“Bridging the Geospatial Divide through Public Participation GIS”Geographic Information Systems is a powerful technology that analyzes geospatial data and is used prolifically in public and private sector. GIS has been used for over four decades for planning and policy making activities. GIS today is a globally dominant technology, and the White House Office of Science and Technology Policy has provided $200 million for the Big Data Initiative that emphasizes mining large spatial datasets and use of GIS. Yet GIS can be ethically criticized for being an elitist technology by virtue of its technological complexity and cost. A digital divide in GIS exists along class and race lines, whereby traditionally marginalized citizens have been excluded from using the technology. The question of democratizing GIS has been a primary goal in the GIS and Society research agenda. This presentation addresses the thorny issue of uneven access to GIS and the associated social power it confers. Following the principle that effective usage of information leads to better citizen participation in planning and policy making activities, Public Participation GIS has emerged as a strong research agenda and practice that has enabled marginalized citizens to integrate their local, experiential knowledge with public data sets, and use the technology to contest hegemonic power relations. This is a global research agenda that emphasizes not only an easy access to spatial data, but also the creation of user friendly, inexpensive/free GIS. PPGIS research and practice are widely undertaken in developing and developed countries, addressing both environmental and urban planning activities. Drawing upon my decade long PPGIS research among inner-city neighborhoods in Milwaukee, I aim to unpack the complex narrative of spatial knowledge production for effective participation of marginalized citizens into inner-city revitalization planning programs.
This CIPR/SSI research lunch is October 19, 2012 from noon-1:30pm, in the 1st floor student lounge inNorthwest Quadrant Building B. Lunch will be provided by the School of Information Studies.
Please RSVP here.
The Center for Information Policy Research (CIPR) is seeking a Senior Research Fellow for the 2012-2013 academic year.
Established in 1998 within the University of Wisconsin-Milwaukee School of Information Studies (SOIS), CIPR is a multidisciplinary research center for the study of the intersections between the policy, ethical, political, social and legal aspects of the global information society. CIPR facilitates information policy research through its research agenda, lecture series, consulting and outreach, focusing on such key information policy issues as privacy, intellectual freedom, intellectual property, access to information, censorship, and the complex array of government, corporate, and global information practices and policies (see http://www4.uwm.edu/cipr/about/). A particular focus for CIPR in 2012-2013 is “big data.”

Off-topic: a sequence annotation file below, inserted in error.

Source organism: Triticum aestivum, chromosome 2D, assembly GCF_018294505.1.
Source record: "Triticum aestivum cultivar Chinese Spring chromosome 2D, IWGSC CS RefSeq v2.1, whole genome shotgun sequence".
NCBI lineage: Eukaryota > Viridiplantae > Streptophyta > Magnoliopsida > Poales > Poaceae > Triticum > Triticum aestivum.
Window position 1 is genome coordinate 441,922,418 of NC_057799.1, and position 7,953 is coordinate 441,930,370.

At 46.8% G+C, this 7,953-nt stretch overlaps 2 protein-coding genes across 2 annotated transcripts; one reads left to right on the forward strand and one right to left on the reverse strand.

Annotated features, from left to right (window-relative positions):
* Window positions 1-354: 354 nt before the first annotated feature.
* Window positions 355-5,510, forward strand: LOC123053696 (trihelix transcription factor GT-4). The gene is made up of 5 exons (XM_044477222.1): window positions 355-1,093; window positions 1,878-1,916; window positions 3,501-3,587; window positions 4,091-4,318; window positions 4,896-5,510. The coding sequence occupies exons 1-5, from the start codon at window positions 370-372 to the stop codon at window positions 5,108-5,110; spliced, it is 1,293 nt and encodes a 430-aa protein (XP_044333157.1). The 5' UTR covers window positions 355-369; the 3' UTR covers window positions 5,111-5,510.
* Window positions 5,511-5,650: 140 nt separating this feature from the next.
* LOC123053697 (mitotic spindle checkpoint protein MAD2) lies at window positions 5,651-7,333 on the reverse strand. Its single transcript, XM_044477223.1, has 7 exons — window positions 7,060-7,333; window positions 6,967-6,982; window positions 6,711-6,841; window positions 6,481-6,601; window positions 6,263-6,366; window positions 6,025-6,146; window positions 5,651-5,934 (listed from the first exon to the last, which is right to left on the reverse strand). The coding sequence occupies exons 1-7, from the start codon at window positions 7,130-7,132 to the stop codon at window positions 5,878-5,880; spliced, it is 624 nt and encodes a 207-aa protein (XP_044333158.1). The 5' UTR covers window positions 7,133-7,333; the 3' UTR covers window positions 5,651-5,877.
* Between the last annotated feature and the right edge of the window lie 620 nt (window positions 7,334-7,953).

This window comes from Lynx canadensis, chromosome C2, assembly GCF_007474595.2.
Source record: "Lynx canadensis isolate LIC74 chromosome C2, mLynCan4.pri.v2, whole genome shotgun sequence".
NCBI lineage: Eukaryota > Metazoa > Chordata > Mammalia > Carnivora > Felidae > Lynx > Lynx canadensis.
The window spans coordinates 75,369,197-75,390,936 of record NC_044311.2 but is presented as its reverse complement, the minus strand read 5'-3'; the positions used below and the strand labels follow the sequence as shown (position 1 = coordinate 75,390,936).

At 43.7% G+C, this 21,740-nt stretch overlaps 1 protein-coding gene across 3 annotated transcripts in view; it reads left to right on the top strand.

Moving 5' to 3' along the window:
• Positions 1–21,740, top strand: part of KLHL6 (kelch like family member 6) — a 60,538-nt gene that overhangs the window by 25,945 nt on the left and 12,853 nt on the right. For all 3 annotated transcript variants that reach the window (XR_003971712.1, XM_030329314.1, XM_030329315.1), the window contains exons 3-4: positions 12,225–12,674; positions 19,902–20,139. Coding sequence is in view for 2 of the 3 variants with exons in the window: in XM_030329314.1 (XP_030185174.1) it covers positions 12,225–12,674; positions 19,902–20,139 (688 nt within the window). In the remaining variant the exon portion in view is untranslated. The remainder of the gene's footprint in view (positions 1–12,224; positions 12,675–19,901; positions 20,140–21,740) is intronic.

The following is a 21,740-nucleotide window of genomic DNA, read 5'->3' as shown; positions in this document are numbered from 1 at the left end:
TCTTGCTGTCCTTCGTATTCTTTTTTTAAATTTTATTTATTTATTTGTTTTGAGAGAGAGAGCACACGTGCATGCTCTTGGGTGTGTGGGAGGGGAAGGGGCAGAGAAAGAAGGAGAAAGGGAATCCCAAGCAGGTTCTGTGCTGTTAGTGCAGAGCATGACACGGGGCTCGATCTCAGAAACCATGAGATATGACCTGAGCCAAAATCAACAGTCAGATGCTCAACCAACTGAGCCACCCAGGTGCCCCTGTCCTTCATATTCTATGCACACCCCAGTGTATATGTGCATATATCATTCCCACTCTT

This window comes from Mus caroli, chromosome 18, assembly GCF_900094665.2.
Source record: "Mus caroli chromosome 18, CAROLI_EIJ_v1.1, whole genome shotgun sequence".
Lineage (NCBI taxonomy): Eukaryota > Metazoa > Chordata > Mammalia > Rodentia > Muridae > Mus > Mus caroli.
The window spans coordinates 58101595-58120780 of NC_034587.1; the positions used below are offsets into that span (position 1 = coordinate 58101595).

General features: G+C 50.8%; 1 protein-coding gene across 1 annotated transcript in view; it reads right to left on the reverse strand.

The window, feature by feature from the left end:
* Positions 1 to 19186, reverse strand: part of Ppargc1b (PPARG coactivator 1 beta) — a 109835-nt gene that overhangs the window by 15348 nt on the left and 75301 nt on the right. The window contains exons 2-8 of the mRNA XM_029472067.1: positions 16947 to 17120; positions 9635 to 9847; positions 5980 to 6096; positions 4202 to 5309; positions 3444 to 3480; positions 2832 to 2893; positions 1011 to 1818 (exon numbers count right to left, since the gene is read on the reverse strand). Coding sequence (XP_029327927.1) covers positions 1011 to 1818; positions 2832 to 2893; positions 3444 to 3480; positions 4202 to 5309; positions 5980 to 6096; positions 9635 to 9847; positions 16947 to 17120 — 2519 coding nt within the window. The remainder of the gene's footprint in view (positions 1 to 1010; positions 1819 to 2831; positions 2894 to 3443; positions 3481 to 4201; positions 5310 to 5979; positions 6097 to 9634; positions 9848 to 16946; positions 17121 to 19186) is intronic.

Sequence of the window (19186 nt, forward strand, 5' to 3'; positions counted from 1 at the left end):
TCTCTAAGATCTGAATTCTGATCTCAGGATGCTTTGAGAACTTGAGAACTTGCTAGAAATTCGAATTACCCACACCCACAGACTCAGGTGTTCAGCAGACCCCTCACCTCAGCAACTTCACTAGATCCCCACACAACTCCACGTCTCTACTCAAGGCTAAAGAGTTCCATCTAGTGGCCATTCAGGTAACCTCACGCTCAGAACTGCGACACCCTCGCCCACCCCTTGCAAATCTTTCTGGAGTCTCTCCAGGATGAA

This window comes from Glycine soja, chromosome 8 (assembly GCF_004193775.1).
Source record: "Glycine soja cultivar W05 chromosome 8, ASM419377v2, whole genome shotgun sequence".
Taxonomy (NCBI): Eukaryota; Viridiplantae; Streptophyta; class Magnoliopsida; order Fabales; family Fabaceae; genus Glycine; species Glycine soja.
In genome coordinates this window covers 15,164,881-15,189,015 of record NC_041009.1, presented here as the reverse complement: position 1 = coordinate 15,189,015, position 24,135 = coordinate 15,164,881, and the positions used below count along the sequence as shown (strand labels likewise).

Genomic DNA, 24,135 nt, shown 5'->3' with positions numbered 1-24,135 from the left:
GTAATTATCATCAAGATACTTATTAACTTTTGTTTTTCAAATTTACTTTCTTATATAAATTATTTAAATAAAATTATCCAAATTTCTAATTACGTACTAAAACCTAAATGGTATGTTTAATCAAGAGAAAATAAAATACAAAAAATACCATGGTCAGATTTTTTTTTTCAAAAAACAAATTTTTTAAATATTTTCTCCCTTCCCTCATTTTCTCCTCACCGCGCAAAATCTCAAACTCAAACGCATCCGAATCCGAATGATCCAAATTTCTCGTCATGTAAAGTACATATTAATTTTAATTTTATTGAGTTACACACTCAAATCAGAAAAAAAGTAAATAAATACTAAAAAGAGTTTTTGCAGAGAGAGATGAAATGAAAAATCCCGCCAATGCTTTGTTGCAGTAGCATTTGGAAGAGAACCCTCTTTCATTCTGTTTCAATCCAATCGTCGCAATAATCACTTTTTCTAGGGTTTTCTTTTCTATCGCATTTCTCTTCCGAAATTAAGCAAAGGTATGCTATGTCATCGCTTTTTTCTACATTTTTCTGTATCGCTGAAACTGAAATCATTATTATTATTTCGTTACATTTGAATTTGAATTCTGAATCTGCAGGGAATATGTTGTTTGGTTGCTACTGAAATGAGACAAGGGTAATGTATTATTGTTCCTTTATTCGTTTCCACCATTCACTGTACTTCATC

The Senior Research Fellow position has been created to provide a senior scholar the opportunity to participate in the intellectual community of CIPR and SOIS. UWM faculty in all departments who hold the rank of assistant, associate, or full professor may apply.
Terms of the Fellowship:
- The Senior Research Fellow is 1-year appointment, with the possibility of renewal.
- Duties include: collaborate with Center personnel on research projects as appropriate, participate in Center events and outreach efforts, and provide informal mentoring to SOIS students with aligned interests.
- For 2012-2013, the Fellow is expected to co-author a major, collaborative research grant proposal with the CIPR Director, focusing on information policy issues related to “big data.”
- The Fellow will be provided dedicated workspace within CIPR, and have access to SOIS support functions (grant writing, front office, business office, IT support).
- The Fellow will receive compensation of 1/9th of the previous academic year salary, payable in summer 2013, in accordance with UW System policy.
Please submit the following materials, preferably as .pdf files, as e-mail attachments to Dr. Michael Zimmer, CIPR Director, at firstname.lastname@example.org:
- letter explaining your research agenda and its appropriateness to CIPR, broadly, as well as a brief proposal for a major, collaborative research grant proposal focusing on “big data.”
- curriculum vitae
- recent article, manuscript (article length), or other appropriate example of your research
Deadline for applications is August 31, 2012. Decisions to be made by September 15, 2012, with appointment commencing upon acceptance.
For more information, please contact Dr. Michael Zimmer, CIPR Director, at email@example.com.
Under the dual leadership of SOIS faculty Joyce Latham and Michael Zimmer, the Center for Information Policy Research (CIPR) had one of its most active academic years during 2011-2012.